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Our organization has begun to seriously consider replacing many of our interconnects with wireless backhauls, meshes or generic point-to-point links as the situation warrants.

Our current method of determining feasibility (Line of Sight, obstructions, etc) of a potential link is to climb up on a building roof and look through a pair of binoculars. We then buy equipment, set it up and then tune it using the vendor provided alignment software.There has to be a better way to do this - I'm thinking of something like a surveyor’s transit except for wireless.

I want to confirm things like a true Line of Sight between antenna locations, Fresnel zone obstruction, distance, potential signal loss (given a frequency and gain), potential network speed. We have potential links that could only be a few hundred yards and some that easily over five miles. The budget is pretty flexible depending on the features we could get - I would be amenable to spending a few thousand dollars.

Is there a tool to help us determine this information (and thus the feasibility of some of these links)?

Alternatively, how else would get this information?

How do you test the feasibility of potential wireless point to point links?

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Hire a company to do the wireless survey for you. –  Tom O'Connor Jul 6 '12 at 17:36
    
Funny you should say that. The only companies in our area that specialize in that are ISPs and they would rather sell us time on their infrastructure. This comment should be an answer though - because it's likely the only way we're going to be able to go. –  kce Jul 6 '12 at 17:43
    
Be sure you test delay, bit error rate and line-rate TCP transfers across each one of these proposed links; wireless as a transport tends to have more delay and higher BER than wired transport. Bottom line, over time TCP tends to be less happy... how much less happy depends on the circumstances (which may change with seasons, atmospheric conditions, solar activity, etc) –  Mike Pennington Jul 6 '12 at 18:12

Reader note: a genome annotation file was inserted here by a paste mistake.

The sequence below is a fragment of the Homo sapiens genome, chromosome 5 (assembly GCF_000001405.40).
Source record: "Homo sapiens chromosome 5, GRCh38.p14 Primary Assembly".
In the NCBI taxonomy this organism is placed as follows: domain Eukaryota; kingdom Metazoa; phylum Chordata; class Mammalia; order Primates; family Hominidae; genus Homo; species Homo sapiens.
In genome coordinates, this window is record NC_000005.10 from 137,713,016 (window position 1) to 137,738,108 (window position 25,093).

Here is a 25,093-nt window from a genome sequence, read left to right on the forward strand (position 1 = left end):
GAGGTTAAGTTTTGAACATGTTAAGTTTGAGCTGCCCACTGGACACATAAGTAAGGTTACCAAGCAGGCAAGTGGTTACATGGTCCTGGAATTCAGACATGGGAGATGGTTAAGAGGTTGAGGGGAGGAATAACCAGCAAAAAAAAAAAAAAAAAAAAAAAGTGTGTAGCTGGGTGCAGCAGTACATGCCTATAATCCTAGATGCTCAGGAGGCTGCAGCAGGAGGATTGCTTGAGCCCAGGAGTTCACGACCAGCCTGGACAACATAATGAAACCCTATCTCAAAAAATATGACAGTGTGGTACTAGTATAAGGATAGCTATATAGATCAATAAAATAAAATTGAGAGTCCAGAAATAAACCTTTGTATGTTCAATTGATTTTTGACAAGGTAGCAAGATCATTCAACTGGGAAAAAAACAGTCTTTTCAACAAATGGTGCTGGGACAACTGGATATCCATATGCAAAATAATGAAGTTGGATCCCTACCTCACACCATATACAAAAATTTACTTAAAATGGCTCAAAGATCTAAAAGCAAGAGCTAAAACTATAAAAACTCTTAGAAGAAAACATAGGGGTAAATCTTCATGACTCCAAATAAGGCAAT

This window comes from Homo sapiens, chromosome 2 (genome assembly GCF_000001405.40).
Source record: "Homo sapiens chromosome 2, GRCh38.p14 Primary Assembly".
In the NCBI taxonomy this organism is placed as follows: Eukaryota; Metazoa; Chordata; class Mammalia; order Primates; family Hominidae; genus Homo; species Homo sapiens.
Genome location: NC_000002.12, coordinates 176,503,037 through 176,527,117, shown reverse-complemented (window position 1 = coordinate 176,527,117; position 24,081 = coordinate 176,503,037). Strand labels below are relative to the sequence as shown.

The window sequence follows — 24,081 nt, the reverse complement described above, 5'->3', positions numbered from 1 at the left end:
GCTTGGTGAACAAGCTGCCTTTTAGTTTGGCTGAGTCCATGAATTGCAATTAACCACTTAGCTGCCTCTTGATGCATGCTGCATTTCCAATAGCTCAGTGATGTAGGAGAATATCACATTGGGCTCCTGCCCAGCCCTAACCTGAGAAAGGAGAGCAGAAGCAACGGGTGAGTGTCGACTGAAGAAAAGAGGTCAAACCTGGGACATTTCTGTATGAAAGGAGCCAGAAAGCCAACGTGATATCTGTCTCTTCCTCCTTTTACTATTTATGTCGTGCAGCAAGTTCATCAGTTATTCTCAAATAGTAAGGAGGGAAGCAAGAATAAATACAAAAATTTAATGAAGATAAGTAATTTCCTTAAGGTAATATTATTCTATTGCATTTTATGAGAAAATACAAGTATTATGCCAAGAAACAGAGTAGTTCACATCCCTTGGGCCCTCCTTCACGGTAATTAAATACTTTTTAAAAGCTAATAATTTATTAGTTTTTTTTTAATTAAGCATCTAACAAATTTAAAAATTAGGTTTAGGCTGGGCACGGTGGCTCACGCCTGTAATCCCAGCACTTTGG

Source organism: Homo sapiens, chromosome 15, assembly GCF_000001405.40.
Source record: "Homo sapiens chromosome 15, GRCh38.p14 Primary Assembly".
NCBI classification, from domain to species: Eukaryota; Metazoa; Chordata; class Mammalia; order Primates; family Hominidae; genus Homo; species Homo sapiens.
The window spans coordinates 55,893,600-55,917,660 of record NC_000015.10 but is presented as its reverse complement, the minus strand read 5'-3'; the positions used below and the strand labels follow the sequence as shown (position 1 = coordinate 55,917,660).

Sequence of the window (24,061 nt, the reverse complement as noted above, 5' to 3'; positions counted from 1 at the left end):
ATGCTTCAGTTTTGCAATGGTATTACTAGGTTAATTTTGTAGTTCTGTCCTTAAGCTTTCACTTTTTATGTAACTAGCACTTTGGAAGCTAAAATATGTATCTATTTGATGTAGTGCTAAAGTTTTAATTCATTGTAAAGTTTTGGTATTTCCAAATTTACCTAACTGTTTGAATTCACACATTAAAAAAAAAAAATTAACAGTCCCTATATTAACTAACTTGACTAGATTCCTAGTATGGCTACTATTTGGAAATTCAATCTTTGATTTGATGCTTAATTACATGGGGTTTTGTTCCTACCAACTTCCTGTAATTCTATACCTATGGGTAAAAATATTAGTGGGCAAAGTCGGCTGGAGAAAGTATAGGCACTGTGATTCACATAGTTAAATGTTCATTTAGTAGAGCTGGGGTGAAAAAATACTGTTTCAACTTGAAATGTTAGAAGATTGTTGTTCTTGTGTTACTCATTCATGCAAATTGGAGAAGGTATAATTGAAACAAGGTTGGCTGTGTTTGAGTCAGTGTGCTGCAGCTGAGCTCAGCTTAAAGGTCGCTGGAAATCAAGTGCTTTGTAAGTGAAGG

2 Answers 2

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Hire a company to do a wireless survey for you.

The main reason I say this is because the specialist hardware and specialist software are likely to be unaffordable for you, unless you're making this your main business. Whilst the calculations are relatively straight-forward, a realistic answer can only really be achieved by setting up test hardware, and seeing how well it works (with quantitative measurement throughout).

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All these calculations are relatively simple, you just have to know the formulas. Consequently, they're pretty easy to pop into a spreadsheet and reuse. Also, these days you'll want to over-provision for everything, so you don't have to be as accurate.

Fresnel zone

Behind and directly around antennas: λ / 2. At 2.4GHz that's about 2.5 inches. Higher frequencies are even less.

In the center of the propagation path: 8.65 * (km / GHz) ^ 0.5. So a 20km link at 2.4GHz would be 8.65 * (20 / 2.4) ^ 0.5 = 24m. That's ideal, but half of that would be acceptable.

Propagation Loss (free space)

Loss (in dB) = 20( log(km) + log(GHz)) + 92.5. So our 20km, 2.4GHz link is 20( log(20) + log(2.4)) + 92.5 = 126dB

Potential Speed

This one is really impossible to answer. The modulation technique, frequency, and bandwidth determine how many symbols can be carried by the radio wave. But, various radios work better or worse depending on what combination of the above you feed into them. Good manufacturers publish numbers for common combinations, so you'll want to look those up and work from there.

Link budget

The link budget is pretty easy to calculate, the radios will output as a certain level, you add for antennas, subtract for propagation loss, and you'll want 10-20 dB leftover for a safety margin.


For the longer links you'll probably need to look at topographical maps, or survey them yourself (a GPS that shows elevation helps here, "hikers" GPS generally show this info). You can farm it out to services that will evaluate existing topo data for you, but they're far from cheap. MicroDEM is a program that can aid in making radio maps of sites, but it probably much more complicated that you'll want (it is free if you have plenty of free time to play with it). Combining that with Google Earth and USGS Seamless Data and you'll get just about everything you need (binoculars are still a good way to verify, no matter how much tech you throw at the problem).

I tried to say away from product recommendations, but I've seen more than a few successful Ubiquity links put up, and their software is squarely aimed at people operating a dozen or five radios, which it sounds like the direction you're headed.

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